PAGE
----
In an unexpected and disappointing turn of events, Turkey’s ruling Justice and Development Party (AKP) and its parliamentary ally, the Nationalist Action Party (MHP), rushed through a stifling social media amendment to Turkey’s Internet Act. A similar amendment was proposed, and then scrapped, earlier this year, with the July 29 decision following overwhelming criticism of the proposed law by human rights and free speech advocates. The promulgation of the social media amendment marks the streamlining of Ankara’s increasingly powerful and consolidated censorship model, and has critical implications for the future of free speech and political participation in Turkey and beyond.

What the law requires

The law would require the most popular foreign social media sites, which count 54 million Turkish users, to appoint Turkey-based representatives to address authorities’ concerns over content and includes deadlines for its removal. Platforms with more than one million users, including Facebook, Twitter, and other companies popular for social networking and news consumption in the country, could face fines, blocked advertisements, or drastically reduced bandwidth that would effectively block users’ access. Article six of the legislation, termed the content removal clause, requires social media companies to rapidly respond to requests for the erasure of digital content, and sites that fail to comply within 48 hours risk stiff fines. Previously, Turkish authorities have exercised censorship by lodging complaints with pliant courts to restrict access to unfavorable digital content via local network providers, and these takedown requests have only increased as social media networks have grown in use and impact; Ankara froze access to 130,000 websites, 7,000 Twitter accounts, and 10,000 YouTube videos in 2019 alone, according to a recent report by the Freedom of Expression Association. Crucially, 67 percent of Turks report using social media as a primary news source, a figure far higher than the global average.[1] The centrality of social media in Turkish news and information consumption, social networking, and popular dissent means that any threat to expression via these channels has far greater and more far-reaching implications for Turkey than media markets of equivalent size. In other words, an increasingly repressive Turkish public square online will almost certainly get a lot smaller.

As a faster, more consolidated, and punitive alternative, the new regulation places the burden of censoring content on social media firms themselves. While platforms may reject effacement requests, the amendment stipulates an explanation as to the grounds for denial. But stringent compliance parameters — namely the narrow response window — preclude such a detailed response, rendering this redress mechanism null-by-design. And the requirement for platforms to appoint Turkish nationals as government representatives controlling platforms’ content seems designed to encourage government-led censorship of speech or content that it deems threatening or unsavory.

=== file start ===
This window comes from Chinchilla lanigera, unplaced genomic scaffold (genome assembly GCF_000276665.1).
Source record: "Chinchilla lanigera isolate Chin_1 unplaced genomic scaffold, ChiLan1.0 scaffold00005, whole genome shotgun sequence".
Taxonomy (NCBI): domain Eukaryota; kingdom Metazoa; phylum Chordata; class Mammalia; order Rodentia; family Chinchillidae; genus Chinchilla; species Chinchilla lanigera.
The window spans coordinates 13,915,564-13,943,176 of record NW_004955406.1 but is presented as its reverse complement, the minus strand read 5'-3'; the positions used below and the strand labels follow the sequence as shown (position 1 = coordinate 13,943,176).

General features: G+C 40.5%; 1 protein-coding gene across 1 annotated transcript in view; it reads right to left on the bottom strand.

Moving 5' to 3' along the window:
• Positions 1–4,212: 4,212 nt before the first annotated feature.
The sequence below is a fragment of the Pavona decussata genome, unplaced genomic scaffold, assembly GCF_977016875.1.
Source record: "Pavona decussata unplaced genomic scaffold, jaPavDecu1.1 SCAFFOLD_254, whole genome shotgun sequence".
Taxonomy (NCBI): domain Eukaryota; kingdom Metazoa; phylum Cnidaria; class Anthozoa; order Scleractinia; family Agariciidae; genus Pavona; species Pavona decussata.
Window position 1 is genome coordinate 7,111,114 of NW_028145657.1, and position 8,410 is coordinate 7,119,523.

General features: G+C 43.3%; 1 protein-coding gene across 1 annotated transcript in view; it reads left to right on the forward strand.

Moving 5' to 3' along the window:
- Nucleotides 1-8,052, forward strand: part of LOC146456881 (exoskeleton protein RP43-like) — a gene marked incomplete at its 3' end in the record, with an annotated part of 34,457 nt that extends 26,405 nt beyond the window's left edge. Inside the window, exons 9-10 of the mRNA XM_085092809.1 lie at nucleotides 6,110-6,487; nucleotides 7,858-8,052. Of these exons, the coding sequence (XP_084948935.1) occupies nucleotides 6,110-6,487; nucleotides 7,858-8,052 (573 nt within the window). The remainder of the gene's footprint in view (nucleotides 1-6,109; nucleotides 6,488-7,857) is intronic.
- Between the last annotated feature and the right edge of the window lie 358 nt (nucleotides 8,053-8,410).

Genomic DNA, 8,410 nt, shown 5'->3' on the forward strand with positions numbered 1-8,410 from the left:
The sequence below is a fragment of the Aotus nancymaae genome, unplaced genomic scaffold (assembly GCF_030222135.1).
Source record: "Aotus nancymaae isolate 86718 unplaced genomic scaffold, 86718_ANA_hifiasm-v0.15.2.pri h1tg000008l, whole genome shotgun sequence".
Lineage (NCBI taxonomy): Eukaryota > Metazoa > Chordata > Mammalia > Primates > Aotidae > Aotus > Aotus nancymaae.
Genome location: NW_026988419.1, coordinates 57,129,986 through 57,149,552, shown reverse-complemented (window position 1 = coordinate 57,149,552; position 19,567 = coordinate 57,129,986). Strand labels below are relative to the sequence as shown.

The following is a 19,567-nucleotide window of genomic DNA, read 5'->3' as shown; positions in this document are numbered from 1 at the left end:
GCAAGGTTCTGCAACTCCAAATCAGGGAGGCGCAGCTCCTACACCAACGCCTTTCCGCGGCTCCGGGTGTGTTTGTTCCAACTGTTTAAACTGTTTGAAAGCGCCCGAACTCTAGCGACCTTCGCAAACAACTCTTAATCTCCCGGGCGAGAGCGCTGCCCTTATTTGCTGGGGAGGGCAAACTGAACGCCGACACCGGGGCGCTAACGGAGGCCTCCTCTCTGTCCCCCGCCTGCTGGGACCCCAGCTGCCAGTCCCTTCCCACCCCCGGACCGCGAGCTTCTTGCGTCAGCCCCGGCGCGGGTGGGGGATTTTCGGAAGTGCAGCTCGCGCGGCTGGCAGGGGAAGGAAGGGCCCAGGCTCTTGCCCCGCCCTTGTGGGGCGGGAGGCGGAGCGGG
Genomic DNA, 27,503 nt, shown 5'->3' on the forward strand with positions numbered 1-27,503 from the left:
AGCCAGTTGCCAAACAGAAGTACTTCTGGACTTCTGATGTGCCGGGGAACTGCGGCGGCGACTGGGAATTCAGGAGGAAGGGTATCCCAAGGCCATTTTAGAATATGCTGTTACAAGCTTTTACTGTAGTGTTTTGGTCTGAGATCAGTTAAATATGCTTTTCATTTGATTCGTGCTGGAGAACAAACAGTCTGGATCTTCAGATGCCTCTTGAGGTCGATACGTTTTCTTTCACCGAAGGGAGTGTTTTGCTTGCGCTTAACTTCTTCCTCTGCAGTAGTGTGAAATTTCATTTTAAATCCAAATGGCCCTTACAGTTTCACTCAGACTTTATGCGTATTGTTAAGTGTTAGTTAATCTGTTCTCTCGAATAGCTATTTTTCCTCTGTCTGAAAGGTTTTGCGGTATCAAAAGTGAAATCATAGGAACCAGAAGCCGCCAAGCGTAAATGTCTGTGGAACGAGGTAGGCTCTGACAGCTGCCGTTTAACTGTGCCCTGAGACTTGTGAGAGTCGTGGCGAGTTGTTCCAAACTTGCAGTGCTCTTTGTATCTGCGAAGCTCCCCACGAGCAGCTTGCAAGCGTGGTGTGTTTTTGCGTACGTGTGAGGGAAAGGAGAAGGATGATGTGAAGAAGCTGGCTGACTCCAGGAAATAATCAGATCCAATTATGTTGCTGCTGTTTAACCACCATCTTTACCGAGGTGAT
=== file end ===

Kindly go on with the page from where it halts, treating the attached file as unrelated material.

Initially, the draft bill featured a clause requiring social media platforms to store user data locally. The provision sparked a flurry of concerns. Turkey lacks the infrastructure necessary to store — and properly safeguard — vast troves of user data. Critics also worry that locally stored data would be easy pickings for law enforcement inspection and surveillance, jeopardizing potential space for dissent and free speech. While the final version of the legislation omitted such a clause, Gurkan Ozturan, the executive director of dokuz8news, suspects a data localization amendment may be on the horizon.

Impact on civil society

The law also threatens to limit the margin of maneuver of Turkey’s embattled civil society. With vast swathes of the mainstream media controlled by government affiliates, civil society relies on social media platforms to circulate information, mobilize support, and secure accountability. Describing social media as a critical tool for attaining justice, Deniz Yuksel, Turkey advocacy specialist at Amnesty International USA, points to the harrowing example of the case of Sule Cet, a 23-year-old student murdered in May 2018. Yuksel noted: “Social media campaigns have a decisive role in securing justice for many marginalized communities in Turkey. Hundreds of thousands of posts with the hashtag #SuleCetIcinAdalet (Justice for Sule Cet) circulated on social media for over a year after two men raped and murdered Sule Cet. In December 2019, public pressure compelled authorities to convict the perpetrators.” Observers fear the new regulations will hamstring civil society’s use of social media and close off alternative avenues to redress. These concerns are shared by Yuksel, who emphasizes that, “Increasing government oversight over social media also means that calls for justice can easily be censored, denying victims the only opportunity to publicize wrongdoings and seek due process.” In short, the amendment is aimed directly at the potential for social media companies like Twitter and Facebook to serve as channels for citizens to seek government accountability and transparency, and may do much to threaten the future of independent movements for a more democratic Turkey.